var _gaq = _gaq || ; _gaq.push(['_setAccount', 'UA-33859292-1']); _gaq.push(['_trackPageview']);
Sometimes you just have to put aside being a photographer and enjoy the show–blurry photos or not. Photographers have a hard time with this concept, especially event photographers like myself. We get caught up in our next best photos that we never get to experience events with our own eyes anymore. Mayer Hawthorne’s concert did well to keep me in check.
Since relocating to Philadelphia, I haven’t really had an opportunity to photograph with the 5D MkII. However I’ve developed a bad habit with photographing everything on my iPhone 5. This almost ruined my time at Union Transfer, the venue for the evening. I found myself reaching for my pocket any time Mayer Hawthorne did something new with his set: a change of pace, a change in light, whether be performed nearer to me, or when he started to engage the crowd.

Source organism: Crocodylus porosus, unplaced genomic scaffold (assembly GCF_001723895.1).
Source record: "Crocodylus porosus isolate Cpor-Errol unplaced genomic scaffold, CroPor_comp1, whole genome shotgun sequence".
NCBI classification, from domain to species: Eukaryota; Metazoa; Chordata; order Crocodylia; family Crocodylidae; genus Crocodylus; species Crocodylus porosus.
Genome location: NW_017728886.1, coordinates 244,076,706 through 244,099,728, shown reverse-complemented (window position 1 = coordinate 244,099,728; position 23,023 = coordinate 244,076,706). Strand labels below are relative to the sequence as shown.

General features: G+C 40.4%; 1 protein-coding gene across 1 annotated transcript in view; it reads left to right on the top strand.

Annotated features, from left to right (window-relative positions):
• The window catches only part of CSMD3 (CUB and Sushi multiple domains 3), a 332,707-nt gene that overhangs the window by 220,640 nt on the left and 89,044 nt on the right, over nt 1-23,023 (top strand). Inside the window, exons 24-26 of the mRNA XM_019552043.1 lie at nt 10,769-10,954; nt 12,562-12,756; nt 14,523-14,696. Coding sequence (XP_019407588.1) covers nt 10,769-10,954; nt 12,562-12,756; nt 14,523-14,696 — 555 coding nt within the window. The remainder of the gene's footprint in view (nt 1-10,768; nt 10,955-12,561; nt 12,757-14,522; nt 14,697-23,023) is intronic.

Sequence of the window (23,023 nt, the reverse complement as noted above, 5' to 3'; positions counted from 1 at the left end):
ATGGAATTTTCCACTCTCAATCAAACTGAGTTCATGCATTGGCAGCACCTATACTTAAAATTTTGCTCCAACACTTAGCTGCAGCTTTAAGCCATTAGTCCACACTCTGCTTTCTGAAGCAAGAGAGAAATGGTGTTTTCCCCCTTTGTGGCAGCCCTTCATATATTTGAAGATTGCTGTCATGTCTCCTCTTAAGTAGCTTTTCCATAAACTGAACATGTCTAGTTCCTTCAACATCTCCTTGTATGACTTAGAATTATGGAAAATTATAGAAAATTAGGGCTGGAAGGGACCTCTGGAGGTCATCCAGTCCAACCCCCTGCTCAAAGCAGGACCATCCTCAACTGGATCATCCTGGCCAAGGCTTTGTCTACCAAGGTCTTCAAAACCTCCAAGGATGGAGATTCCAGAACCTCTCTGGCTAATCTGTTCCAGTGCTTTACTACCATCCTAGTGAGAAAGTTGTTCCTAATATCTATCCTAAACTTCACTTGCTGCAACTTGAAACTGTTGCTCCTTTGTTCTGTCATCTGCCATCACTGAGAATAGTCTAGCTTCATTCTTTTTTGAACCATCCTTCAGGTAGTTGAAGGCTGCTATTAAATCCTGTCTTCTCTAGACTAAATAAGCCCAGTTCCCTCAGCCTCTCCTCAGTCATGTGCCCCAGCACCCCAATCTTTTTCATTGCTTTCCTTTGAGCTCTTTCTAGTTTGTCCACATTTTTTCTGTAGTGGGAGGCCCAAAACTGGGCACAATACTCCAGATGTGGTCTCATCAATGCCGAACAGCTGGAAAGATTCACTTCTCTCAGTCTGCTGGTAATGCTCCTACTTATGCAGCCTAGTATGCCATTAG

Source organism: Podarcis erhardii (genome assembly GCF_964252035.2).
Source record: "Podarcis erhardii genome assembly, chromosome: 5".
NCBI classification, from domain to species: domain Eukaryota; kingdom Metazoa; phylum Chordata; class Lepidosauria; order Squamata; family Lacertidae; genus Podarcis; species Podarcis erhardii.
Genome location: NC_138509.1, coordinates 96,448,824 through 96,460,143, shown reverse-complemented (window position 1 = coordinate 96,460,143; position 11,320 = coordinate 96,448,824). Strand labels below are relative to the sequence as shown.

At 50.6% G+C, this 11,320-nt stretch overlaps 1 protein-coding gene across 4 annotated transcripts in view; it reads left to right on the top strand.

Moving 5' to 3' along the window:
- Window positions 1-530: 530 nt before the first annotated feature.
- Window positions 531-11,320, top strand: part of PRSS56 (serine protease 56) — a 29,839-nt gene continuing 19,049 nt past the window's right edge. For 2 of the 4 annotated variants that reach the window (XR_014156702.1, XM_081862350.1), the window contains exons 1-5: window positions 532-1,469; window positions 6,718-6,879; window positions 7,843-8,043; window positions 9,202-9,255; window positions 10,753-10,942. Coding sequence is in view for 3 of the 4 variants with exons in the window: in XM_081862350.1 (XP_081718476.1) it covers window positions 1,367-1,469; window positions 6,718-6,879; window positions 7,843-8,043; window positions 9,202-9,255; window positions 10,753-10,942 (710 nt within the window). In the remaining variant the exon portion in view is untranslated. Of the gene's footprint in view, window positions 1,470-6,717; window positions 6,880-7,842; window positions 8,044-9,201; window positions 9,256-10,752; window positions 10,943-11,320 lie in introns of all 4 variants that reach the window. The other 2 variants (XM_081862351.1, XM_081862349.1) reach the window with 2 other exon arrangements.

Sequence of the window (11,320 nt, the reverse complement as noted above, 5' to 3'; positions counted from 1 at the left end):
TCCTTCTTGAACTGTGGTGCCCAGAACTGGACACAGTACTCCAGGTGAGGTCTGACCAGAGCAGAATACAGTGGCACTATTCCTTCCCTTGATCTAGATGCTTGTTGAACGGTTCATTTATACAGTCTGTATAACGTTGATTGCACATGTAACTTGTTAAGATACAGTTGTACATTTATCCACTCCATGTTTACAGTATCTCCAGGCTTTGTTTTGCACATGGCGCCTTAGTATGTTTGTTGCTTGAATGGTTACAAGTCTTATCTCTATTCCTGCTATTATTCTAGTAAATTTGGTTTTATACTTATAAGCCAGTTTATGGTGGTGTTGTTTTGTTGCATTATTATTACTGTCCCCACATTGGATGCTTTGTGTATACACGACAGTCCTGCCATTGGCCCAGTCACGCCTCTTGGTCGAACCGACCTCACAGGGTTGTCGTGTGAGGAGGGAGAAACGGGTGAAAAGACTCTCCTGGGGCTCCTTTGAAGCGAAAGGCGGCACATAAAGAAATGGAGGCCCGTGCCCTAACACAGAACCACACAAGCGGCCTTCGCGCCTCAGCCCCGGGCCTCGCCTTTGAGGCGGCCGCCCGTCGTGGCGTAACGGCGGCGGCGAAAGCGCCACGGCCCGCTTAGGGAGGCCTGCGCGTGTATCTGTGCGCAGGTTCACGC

But then he took a little break from singing to take an Instagram photo with the crowd, see if you can spot me:
Then he promptly told us to take the opportunity to take photos of him so that we can put away our phones for the rest of the night and enjoy the event the old fashioned way–with our very own eyes.
I took his advice seriously and kept my iPhone in my pocket for the rest of the night. It allowed me to actually enjoy the songs: to sing along and dance to them with the better half. For a lot of the events I’ve attended in my lifetime, I can’t really say that I’ve enjoyed them. They have always been work, and the photos always needed to get to someone immediately after. This is coming from someone who loathes post-processing. My only job for the evening was to enjoy the show and appreciate what a steal the ticket prices were.